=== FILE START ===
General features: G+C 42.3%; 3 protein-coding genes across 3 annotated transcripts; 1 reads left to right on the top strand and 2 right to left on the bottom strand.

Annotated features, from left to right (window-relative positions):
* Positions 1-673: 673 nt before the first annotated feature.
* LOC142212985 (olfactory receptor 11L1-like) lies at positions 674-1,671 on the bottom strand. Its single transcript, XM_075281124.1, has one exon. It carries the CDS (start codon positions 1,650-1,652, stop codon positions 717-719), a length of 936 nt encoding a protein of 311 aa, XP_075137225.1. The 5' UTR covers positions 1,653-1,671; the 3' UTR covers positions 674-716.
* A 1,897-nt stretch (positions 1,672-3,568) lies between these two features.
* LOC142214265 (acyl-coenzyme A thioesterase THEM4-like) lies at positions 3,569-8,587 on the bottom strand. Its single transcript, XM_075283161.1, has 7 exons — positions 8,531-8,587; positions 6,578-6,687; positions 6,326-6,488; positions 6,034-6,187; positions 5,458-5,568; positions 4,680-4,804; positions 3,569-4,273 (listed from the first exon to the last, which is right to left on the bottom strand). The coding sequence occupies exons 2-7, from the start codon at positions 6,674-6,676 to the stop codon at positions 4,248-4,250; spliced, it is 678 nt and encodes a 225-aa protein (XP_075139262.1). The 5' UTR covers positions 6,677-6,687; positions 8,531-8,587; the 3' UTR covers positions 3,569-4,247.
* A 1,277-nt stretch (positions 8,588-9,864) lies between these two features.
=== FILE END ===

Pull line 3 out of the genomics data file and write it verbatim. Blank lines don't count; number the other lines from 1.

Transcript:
* Positions 1-673: 673 nt before the first annotated feature.